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Let $f:\mathbb{R}^n \to \mathbb{R}^n$ be continuous and let there exist $\alpha > 0$ such that $||f(\mathbf{x}) - f(\mathbf{y})|| \geq \alpha || \mathbf{x} - \mathbf{y}||$ for all $\mathbf{x}, \mathbf{y} \in \mathbb{R}^n$. Prove that $f$ is one-one, onto and that $f^{-1}$ is continuous.

One-one is trivial. It is onto-ness that I can't show.

Write $S = f(\mathbb{R}^n)$. Using sequential continuity, it is possible to show that $S$ is closed. If I could show $S$ is open, I would be done, but I can't.

Also, writing $g(\mathbf{x}) := \dfrac{f(\mathbf{x})}{\alpha}$, the condition can be converted to that of proper expansive map, $||g(\mathbf{x}) - g(\mathbf{y})|| \geq || \mathbf{x} - \mathbf{y}||$. But since $\mathbb{R}^n$ is not compact, I cannot use the result here.

Any help is appreciated!

EDIT: As commented below, the Invariance of Domain theorem seems to work in this case, but that result does not use the expansive-type condition provided here (except for showing the injectivity), and so it appears that an easier proof would be possible.

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    $\begingroup$ This might be too big of a hammer, but see en.wikipedia.org/wiki/Invariance_of_domain $\endgroup$ – Lukas Geyer Feb 18 at 15:18
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    $\begingroup$ But maybe there is an easier proof using the expansive condition ? $\endgroup$ – Mriganka Basu Roy Chowdhury Feb 18 at 15:52
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    $\begingroup$ Yes, that is what I meant, it solves your problem, but there might be a more direct and easier way here. $\endgroup$ – Lukas Geyer Feb 18 at 15:58
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    $\begingroup$ It is unlikely you can get away with using just general topology and metric spaces theory since surjectivity fails for expanding maps of some reasonably nice locally compact planar sets (which locally are Sierpinsky carpets) or even totally disconnected subsets of the real line. One has to use, in addition, some real analysis. What book are you using in your class? $\endgroup$ – Moishe Kohan Feb 27 at 18:18
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    $\begingroup$ The simplest example to think about is the map $z\mapsto 2z$ of the set of natural numbers. It is expanding but not surjective. $\endgroup$ – Moishe Kohan Feb 27 at 18:44
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Actually the Invariance of Domain theorem solves your problem, but not the way you think : indeed, if you apply it with $U = \mathbb{R}^n$, you only get that $f$ is a homeomorphism on its image, and you don't get that its image is $\mathbb{R}^n$.

Here is the way you can use it correctly, and your expansion condition is really necessary :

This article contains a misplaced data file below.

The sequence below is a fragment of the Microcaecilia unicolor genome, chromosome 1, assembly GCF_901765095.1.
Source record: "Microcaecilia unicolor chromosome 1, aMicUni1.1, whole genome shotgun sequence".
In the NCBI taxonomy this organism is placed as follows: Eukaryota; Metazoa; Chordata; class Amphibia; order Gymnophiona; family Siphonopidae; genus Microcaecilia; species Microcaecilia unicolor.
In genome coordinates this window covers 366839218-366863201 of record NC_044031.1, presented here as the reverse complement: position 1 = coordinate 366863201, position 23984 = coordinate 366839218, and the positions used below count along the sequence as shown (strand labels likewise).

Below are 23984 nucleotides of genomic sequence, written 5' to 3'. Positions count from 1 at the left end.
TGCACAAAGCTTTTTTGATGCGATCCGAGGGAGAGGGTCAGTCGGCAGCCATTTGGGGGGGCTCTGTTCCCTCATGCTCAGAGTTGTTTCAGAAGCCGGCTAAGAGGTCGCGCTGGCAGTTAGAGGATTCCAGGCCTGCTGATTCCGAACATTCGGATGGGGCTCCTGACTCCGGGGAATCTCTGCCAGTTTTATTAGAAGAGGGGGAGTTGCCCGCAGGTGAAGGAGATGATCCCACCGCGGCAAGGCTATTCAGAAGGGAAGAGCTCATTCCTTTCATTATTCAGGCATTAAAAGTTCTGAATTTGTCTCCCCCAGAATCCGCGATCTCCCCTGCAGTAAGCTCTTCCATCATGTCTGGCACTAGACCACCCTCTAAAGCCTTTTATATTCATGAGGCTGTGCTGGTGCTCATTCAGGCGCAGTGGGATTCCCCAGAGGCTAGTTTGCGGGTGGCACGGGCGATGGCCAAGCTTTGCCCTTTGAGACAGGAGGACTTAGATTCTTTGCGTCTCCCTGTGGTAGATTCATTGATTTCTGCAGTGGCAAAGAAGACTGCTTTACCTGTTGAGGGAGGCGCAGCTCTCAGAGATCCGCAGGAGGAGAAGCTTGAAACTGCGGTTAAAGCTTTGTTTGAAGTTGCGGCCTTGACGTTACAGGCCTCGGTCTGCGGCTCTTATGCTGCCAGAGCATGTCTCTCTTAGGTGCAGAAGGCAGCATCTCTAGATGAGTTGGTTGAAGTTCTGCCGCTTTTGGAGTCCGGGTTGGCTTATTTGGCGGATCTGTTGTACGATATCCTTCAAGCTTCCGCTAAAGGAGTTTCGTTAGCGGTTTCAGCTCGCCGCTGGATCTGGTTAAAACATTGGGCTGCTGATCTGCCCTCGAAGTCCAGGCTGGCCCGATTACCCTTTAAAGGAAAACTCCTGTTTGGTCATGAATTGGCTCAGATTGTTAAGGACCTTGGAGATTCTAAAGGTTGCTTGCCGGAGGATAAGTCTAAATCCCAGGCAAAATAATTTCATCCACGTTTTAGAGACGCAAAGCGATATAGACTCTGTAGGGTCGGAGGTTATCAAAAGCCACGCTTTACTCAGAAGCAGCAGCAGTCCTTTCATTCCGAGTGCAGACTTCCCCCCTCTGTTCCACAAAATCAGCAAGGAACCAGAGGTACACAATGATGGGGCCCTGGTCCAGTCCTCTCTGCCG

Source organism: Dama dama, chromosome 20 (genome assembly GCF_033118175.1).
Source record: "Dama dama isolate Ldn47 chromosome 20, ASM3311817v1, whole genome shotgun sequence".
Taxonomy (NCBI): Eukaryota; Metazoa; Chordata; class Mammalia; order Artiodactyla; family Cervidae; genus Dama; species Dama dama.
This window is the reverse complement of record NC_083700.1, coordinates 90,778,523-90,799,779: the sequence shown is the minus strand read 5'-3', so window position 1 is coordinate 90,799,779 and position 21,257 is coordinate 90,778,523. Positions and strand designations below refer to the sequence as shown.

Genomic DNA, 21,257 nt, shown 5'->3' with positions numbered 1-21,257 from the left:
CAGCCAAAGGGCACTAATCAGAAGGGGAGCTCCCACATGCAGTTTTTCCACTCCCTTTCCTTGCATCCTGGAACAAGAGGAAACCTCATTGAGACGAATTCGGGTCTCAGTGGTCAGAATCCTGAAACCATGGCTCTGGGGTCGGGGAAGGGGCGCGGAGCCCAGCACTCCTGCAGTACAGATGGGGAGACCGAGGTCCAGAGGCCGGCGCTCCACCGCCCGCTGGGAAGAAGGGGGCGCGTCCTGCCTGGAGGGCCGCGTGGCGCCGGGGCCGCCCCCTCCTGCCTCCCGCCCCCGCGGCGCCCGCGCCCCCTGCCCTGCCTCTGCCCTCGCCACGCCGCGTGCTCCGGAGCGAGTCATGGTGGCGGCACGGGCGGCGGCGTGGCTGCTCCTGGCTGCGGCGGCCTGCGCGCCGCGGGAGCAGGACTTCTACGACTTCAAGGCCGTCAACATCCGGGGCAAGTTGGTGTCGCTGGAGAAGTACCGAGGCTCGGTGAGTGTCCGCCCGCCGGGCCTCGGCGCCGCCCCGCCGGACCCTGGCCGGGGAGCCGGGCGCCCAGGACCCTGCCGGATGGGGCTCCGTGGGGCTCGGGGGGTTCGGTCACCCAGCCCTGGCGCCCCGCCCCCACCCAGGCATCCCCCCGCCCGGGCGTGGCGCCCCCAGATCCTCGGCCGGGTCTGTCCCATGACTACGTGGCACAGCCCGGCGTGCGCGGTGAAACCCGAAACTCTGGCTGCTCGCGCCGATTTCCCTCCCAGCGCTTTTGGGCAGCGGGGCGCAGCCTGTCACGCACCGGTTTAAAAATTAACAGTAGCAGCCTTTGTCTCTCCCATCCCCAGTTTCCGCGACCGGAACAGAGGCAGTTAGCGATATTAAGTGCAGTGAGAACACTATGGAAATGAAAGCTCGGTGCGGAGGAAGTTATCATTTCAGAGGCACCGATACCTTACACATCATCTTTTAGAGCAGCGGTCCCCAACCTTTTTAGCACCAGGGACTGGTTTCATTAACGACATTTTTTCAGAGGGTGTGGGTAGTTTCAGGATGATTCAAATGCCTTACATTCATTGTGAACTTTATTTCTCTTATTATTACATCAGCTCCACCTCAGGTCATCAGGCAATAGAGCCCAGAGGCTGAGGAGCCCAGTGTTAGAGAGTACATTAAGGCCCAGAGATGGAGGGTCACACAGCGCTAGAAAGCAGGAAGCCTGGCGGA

For $r > 0$, denote by $B(a,r)$ the open ball of center $a \in \mathbb{R}^n$ and radius $r$. For all $r > 0$, the image $f(B(0,r))$ is open, by the Invariance of Domain theorem. So $f(B(0,r)) \cap B(f(0), \alpha r)$ is open in $B(f(0), \alpha r)$.

But $f(\overline{B(0,r)}) \cap B(f(0), \alpha r) = f(B(0,r)) \cap B(f(0), \alpha r)$ : indeed, if $||x|| = r$, then $||f(x)-f(0)|| \geq \alpha r$, so $f(x) \notin B(f(0), \alpha r)$. So you get that $f(B(0,r)) \cap B(f(0), \alpha r)$ is also closed in $B(f(0), \alpha r)$.

By connectivity, $f(B(0,r)) \cap B(f(0), \alpha r)$ is open and closed in $B(f(0), \alpha r)$, and not empty (because it contains $f(0)$), so it is equal to $B(f(0), \alpha r)$. In other words you have, for all $r > 0$, $$ B(f(0), \alpha r) \subset f(B(0,r)) $$

Obviously this implies that $f$ is surjective.

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    $\begingroup$ Probably this can be simplified. Namely, it is sufficient to prove that $f(\mathbb R^n)$ is open and closed at the same time. The Invariance of Domain shows that it is open. And in the OP it is mentioned that $f(\mathbb R^n)$ is closed. Indeed, if $f(x_n)\to y$ as $n\to \infty$ then by the expansion condition the sequence $x_n$ is Cauchy, hence by continuity $y=f(\lim_{n\to\infty} x_n) \in f(\mathbb R^n)$. $\endgroup$ – Skeeve Feb 28 at 7:43
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    $\begingroup$ Yes, this is what I had in mind when I said that showing that $f(\mathbb{R}^n)$ is open is sufficient (that it is also closed, and thus equal to $\mathbb{R}^n)$. $\endgroup$ – Mriganka Basu Roy Chowdhury Feb 28 at 8:21
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    $\begingroup$ Yes, sorry, I didn't see that you mentioned that $f(\mathbb{R}^n)$ is closed. Then I agree with you, but in both cases, you use the expansion condition and not only the Invariance of Domain. $\endgroup$ – TheSilverDoe Feb 28 at 9:51
  • $\begingroup$ The difficult part of the problem is to prove the Invariance of Domain Theorem without invoking any algebraic topology but using the expansion property. $\endgroup$ – Moishe Kohan Mar 1 at 18:01

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